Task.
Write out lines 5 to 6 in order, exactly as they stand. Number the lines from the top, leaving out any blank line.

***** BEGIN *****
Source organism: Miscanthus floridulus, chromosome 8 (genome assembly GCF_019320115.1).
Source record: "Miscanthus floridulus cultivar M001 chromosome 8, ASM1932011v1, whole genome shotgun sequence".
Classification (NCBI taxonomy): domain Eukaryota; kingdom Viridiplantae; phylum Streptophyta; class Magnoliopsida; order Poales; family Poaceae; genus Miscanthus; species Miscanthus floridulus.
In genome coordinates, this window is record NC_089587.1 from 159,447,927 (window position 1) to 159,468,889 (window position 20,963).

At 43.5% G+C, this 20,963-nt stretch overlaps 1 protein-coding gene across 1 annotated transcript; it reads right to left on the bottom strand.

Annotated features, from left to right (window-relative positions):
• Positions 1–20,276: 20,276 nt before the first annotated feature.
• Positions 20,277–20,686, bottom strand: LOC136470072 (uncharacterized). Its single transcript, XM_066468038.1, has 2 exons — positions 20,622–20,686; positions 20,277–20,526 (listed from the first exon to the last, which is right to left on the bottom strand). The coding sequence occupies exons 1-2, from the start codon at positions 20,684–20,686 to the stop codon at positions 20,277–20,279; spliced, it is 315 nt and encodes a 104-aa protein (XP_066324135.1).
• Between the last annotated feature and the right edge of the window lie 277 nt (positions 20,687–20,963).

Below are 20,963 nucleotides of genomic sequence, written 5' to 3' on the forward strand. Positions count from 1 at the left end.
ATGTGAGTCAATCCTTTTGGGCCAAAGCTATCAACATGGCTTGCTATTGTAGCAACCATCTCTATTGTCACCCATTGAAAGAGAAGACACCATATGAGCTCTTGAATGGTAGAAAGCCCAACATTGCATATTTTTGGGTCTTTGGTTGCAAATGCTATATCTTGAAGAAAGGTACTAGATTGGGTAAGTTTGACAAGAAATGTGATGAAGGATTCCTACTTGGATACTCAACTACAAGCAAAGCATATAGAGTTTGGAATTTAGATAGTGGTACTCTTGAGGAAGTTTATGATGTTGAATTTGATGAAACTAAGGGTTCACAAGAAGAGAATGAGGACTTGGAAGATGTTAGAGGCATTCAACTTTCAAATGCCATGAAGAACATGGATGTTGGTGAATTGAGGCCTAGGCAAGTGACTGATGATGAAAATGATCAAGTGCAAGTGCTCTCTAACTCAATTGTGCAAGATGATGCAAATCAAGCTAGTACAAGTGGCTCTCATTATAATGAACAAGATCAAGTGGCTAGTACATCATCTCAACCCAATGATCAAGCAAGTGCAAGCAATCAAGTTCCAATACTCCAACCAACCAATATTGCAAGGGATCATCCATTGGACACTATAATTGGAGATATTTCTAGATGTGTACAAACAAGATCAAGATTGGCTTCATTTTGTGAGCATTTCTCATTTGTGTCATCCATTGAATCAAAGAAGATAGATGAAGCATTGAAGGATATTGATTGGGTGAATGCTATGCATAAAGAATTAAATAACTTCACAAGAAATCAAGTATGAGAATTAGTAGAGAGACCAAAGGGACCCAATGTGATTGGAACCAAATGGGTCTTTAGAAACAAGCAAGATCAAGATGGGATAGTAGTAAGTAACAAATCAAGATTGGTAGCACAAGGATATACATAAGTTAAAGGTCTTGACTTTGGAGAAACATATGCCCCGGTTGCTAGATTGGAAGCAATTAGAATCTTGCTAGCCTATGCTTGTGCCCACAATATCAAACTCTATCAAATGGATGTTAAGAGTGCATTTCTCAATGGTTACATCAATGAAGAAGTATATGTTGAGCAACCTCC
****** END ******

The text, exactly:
At 43.5% G+C, this 20,963-nt stretch overlaps 1 protein-coding gene across 1 annotated transcript; it reads right to left on the bottom strand.

Annotated features, from left to right (window-relative positions):